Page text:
| 19 April 2024, Friday |

Christians mark Good Friday as some holy sites reopen

OCCUPIED JERUSALEM: Christians in the Holy Land are marking Good Friday this year amid signs the COVID-19 crisis is winding down, with some religious sites open to limited numbers of worshipers but none of the mass pilgrimages usually seen in the Holy Week leading up to Easter.

The coronavirus is still raging in France, Brazil, the Philippines and other predominantly Christian countries, where worshipers are marking a second annual Holy Week under different movement restrictions amid outbreaks fanned by more contagious strains.

Last year, Jerusalem was under a strict lockdown, with sacred rites observed by small groups of priests, often behind closed doors. It was a stark departure from past years, when tens of thousands of pilgrims would descend on the city’s holy sites.

This year, Franciscan friars in brown robes led hundreds of worshipers down the Via Dolorosa, retracing what tradition holds were Jesus’ final steps, while reciting prayers through loudspeakers at the Stations of the Cross. Another group carried a wooden cross along the route through the Old City, singing hymns and pausing to offer prayers.

The Church of the Holy Sepulchre, built on the site where Christians believe Jesus was crucified, died and rose from the dead, is open to visitors who wear masks and abide by social distancing measures.

Wadie Abunassar, an adviser to church leaders in the Holy Land, said “things are open, but cautiously and gradually.”

“In regular years we urge people to come out. Last year we told people to stay at home… This year we are somehow silent,” Abunassar added.

Israel has launched one of the world’s most successful inoculation campaigns, allowing it to reopen hotels, restaurants and religious sites. But air travel is still limited by quarantine and other restrictions, keeping away the foreign pilgrims who usually throng Jerusalem during Holy Week.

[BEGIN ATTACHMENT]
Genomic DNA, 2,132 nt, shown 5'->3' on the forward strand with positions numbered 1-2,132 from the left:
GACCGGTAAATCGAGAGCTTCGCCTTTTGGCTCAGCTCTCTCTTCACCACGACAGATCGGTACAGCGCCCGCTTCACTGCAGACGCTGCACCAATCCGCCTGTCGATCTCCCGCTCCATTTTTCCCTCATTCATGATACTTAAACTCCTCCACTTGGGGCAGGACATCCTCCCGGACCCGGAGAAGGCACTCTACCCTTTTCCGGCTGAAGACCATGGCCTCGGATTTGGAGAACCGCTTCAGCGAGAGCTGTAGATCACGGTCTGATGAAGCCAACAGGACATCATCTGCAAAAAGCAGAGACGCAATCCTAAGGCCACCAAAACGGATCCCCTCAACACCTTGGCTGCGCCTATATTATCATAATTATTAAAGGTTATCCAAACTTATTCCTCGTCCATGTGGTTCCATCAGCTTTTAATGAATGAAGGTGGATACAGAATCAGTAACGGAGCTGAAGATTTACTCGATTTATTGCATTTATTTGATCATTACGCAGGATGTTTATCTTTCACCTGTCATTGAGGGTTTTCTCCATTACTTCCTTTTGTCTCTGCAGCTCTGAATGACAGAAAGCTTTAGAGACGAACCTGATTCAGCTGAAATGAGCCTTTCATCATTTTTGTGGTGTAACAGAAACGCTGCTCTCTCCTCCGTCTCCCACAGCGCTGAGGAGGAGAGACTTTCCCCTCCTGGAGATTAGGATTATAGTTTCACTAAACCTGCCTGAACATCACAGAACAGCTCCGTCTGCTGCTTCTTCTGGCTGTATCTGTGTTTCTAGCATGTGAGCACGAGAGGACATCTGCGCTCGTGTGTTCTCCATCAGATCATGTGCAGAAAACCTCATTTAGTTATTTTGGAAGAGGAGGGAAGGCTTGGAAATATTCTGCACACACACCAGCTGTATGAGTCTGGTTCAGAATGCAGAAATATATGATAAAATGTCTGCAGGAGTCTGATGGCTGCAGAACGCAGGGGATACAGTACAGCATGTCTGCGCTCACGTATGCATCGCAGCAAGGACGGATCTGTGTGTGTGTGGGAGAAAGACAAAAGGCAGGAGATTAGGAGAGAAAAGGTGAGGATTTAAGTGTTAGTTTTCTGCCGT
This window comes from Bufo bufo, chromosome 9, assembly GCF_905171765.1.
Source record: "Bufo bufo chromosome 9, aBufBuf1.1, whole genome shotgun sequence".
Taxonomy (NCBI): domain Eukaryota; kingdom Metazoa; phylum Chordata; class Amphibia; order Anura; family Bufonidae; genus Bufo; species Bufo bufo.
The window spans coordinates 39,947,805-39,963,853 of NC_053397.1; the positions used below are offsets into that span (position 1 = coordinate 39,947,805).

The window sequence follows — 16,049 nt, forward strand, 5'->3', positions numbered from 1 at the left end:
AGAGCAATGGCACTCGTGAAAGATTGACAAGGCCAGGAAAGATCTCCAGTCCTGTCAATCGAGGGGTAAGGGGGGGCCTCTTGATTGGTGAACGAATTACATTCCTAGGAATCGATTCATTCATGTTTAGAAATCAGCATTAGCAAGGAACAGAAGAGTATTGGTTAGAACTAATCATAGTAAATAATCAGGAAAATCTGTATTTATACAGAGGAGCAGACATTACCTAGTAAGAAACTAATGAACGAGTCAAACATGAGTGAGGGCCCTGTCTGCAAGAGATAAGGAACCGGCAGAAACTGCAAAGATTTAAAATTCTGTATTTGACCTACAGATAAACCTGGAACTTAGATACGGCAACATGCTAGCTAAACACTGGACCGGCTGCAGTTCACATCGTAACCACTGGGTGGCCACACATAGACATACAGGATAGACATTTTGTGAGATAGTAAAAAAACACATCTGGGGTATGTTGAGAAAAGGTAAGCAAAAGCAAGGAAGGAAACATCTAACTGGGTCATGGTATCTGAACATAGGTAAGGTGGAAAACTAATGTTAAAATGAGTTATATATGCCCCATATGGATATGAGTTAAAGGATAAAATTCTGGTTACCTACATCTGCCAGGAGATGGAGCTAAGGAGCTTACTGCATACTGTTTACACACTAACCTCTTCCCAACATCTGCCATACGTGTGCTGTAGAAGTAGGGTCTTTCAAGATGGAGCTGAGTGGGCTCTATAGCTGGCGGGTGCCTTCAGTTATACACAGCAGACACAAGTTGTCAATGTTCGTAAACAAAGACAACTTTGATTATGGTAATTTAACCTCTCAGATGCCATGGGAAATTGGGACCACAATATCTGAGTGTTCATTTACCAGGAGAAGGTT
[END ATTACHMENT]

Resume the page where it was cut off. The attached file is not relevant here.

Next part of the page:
The main holy sites are in the Old City in east Jerusalem, which Israel captured along with the West Bank in the 1967 war. Israel annexed east Jerusalem and considers the entire city its unified capital, while the Palestinians want both territories for their future state.

Israel included Palestinian residents of Jerusalem in its vaccination drive, but has only provided a small number of vaccines to those in the occupied West Bank, where the Palestinian Authority has imported tens of thousands of shots for a population of over 2.5 million.

Israeli authorities said up to 5,000 Christian Palestinians from the West Bank would be permitted to enter for Easter celebrations. Abunassar said he was not aware of any large tour groups from the West Bank planning to enter, as in years past, likely reflecting concerns about the pandemic.

Pope Francis began Good Friday with a visit to the Vatican’s coronavirus vaccination center, where volunteers have spent the past week administering some 1,200 shots of the Pfizer-BioNTech vaccine to poor and disadvantaged people in Rome.

The Vatican City State bought its own doses to inoculate Holy See employees and their families, and has been giving away surplus supplies to homeless people. A masked Francis posed for photos with some of the volunteers and recipients in the Vatican audience hall.

Later Friday, the pope was to preside over the Way of the Cross procession in a nearly empty St. Peter’s Square, instead of the popular torchlit ritual he usually celebrates at the Colosseum.

In France, a nationwide 7 p.m. curfew is compelling parishes to move Good Friday ceremonies forward in the day, as the traditional Catholic night processions are being drastically scaled back or cancelled. 19 departments in France are on localized lockdowns, where parishioners can attend daytime Mass if they sign the government’s “travel certificate.”

In the Philippines, streets were eerily calm and religious gatherings were banned in the capital, Manila, and 4 outlying provinces. The cabinet placed the bustling region of over 25 million people back under lockdown this week as it scrambled to fight an alarming surge in COVID-19 infections.

The Philippines had started to reopen in hopes of stemming a severe economic crisis, but COVID-19 cases rose last month, apparently due to more contagious strains, increased public mobility and complacency.